Brochures for Start-ups


When you first start out on a new business adventure, budgeting is likely to be at the forefront of your mind. Marketing is something you’ll need to consider to get your business out there and noticed ahead of your competitors. However, it can be an expensive business, meaning as a start-up or small business, you will need to consider what the best method is for your business.

There’s no reason why start-up businesses should miss out on some of the best methods due to budget restrictions – specialists in perfect bound brochure printing, Where The Trade Buys, explain how you can produce brochures that are still beautiful and an effective marketing strategy for your company on a budget.


What to consider when designing your brochure

There are a few tips to keep in mind to ensure you keep your costs down but still achieve a professional finish that was worth your investment.


1.      Quality

Whatever your budget, it’s important both to you and for the sake of your company, that the end product looks and feels professional. The quality of your brochure must be good. This can be achieved through a number of factors. The size of your brochure and the way it is finished can influence the way it is received, and of course the cost. Whilst it is tempting to cram as much information onto fewer pages to save money, you don’t want to make your brochure look unprofessional.

Of course, in an ideal world, every business would use the highest paper stock they can afford but you should consider your audience and the purpose of the brochure before making a decision. For an informal brochure, a thinner and cheaper paper stock is the better option – but if you are targeting a high-end corporate conference, you’ll want to invest a bit more money in a better paper stock.

There are several finishes that can be applied to your brochure to give it the professional look you’re after. But it depends on what your brochure is about, and who it is for, as to which finish you go for. Saddle stitched brochures are a sleek way to present your corporate brochure or catalogue to your audience, as they are generally finished with a gloss or silk lamination. The Scodix finish is available for companies who want to make their publication stand out and generally has a minimal difference to the cost. Case bound can be quite expensive, but is the crème-de-la-crème when it comes to top quality. If you have the budget to pull out all of the stops, then case bound is the option to go for. However, PUR is a high-end binding option that is more affordable than case bound – this finish is ideal for pitch documents and coffee table brochures.

One thing you must get right is the accuracy – accuracy costs nothing, unless it’s not taken care off. It can save you a lot of time and money. You don’t want to waste money on unnecessary reprinting because a mistake has slipped through the net. Make sure all design and text have gone through thorough quality checks for spelling mistakes, grammatical errors and just general mishaps. Check, check and check again that everything is correct.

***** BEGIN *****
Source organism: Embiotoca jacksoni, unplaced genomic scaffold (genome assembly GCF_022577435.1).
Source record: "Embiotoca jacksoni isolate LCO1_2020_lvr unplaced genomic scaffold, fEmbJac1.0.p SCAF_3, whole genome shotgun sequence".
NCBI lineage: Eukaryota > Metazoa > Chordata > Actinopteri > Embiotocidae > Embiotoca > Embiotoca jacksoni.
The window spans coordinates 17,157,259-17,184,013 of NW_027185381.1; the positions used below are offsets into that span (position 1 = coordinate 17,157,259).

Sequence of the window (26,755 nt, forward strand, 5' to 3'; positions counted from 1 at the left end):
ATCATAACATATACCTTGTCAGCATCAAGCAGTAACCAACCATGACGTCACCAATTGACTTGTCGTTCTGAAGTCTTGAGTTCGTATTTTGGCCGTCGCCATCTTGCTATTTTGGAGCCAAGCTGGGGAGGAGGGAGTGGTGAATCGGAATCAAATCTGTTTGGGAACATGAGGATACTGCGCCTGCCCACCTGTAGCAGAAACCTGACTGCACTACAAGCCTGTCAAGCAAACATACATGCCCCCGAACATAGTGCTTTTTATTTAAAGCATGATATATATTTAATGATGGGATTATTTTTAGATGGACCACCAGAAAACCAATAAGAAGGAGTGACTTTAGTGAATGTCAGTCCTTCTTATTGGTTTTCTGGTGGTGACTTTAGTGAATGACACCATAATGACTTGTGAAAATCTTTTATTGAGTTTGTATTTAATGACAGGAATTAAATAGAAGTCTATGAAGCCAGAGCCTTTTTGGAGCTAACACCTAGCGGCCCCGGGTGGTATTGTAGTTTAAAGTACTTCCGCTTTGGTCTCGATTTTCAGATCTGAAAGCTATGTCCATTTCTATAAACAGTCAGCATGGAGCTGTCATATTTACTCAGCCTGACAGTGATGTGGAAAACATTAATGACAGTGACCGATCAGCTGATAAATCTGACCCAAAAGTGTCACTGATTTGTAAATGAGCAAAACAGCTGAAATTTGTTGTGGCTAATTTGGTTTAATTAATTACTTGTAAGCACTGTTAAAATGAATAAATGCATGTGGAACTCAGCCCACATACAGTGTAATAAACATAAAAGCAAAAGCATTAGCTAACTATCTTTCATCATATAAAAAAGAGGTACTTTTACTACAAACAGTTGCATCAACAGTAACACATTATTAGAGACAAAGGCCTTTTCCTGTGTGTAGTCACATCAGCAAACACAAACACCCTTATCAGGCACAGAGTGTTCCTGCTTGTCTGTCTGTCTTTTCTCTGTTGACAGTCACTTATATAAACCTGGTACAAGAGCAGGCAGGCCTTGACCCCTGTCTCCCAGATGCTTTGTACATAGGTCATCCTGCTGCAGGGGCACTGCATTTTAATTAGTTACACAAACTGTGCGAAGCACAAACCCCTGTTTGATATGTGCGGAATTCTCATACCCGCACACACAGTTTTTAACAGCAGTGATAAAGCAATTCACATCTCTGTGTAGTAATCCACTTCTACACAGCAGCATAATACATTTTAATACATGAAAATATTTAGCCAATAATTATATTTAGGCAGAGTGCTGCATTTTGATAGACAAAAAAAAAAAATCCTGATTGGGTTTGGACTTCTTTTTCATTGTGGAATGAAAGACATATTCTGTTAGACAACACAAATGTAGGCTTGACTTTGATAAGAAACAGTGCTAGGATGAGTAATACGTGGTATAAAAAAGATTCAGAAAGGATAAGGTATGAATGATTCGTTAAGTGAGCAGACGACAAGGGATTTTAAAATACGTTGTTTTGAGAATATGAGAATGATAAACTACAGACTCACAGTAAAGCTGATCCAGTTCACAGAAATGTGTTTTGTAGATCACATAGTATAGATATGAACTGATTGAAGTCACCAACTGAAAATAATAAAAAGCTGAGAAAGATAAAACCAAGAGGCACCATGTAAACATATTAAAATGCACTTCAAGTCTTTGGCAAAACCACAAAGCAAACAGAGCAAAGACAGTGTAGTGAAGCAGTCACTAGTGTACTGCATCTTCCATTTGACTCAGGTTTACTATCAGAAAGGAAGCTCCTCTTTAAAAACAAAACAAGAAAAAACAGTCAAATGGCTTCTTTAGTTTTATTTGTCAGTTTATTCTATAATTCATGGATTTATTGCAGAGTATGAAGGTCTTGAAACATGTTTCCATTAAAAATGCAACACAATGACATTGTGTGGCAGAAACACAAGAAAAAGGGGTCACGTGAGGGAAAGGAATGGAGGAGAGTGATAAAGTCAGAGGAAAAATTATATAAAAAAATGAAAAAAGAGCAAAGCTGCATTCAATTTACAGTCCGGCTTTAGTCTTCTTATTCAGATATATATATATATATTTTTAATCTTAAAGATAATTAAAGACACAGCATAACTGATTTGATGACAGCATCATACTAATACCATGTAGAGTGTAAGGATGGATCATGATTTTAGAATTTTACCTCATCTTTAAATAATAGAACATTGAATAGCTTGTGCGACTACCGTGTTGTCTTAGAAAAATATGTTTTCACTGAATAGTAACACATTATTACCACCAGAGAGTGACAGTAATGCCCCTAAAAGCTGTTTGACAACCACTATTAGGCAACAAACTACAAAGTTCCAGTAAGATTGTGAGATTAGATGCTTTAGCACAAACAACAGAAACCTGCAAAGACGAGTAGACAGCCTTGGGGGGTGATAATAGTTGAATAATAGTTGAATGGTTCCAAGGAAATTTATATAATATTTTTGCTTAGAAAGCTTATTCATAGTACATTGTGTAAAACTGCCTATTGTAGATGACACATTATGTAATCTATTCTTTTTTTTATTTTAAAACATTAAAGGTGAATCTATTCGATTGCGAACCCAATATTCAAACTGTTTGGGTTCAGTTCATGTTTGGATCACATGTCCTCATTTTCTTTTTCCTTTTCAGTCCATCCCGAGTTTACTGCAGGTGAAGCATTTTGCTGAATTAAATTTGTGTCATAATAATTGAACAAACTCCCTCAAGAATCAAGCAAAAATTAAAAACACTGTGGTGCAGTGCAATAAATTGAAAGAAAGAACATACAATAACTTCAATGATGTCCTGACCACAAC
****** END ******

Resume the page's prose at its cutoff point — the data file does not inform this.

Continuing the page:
2.      Need-to-know information

Keep your message simple – you want people to remember it. You don’t need to invest in a huge brochure to get your message across. Less is often more! This is quite often the case for the copy you include in your brochure. Keep it simple – you don’t want to confuse the reader with too much information. Text should be clear and concise, including all the need-to-know information. This is good for budgeting, as you will save money on fewer pages. But remember to include your company logo, contact details and, of course, your key message – without these your marketing campaign will be a flop.

If you are going for an informal approach with your brochure, you can arrange your text in a quirky way to make your design pop. The design is down to you – but remember it needs to remain clear to read and fit on the pages correctly.


3.      Quantity

It is wise to consider how many copies you will need, ahead of bulk printing. Although the more copies you request, the less you pay per copy, you don’t want to pay for copies that will be sat around the office catching dust. It is worth checking the price guides before you place an order to consider if a long run, medium run or short run will be the most cost-effective. Quick buy pricing guides allow you to make an informed decision without contacting the printing company directly – cutting out the middle man.

It’s worth considering that longer runs are generally most suited for handing out brochures at events such as trade shows because they are more cost-effective.


4.      Free platforms

With the ride of the digital age, when you’re tight on budget, you might want to consider making your brochure available on digital platforms to allow your audience to download your brochure as a PDF for no additional cost. This way you can have both printed brochures and e-brochures.


Leave a Reply

Your email address will not be published. Required fields are marked *

This site uses Akismet to reduce spam. Learn how your comment data is processed.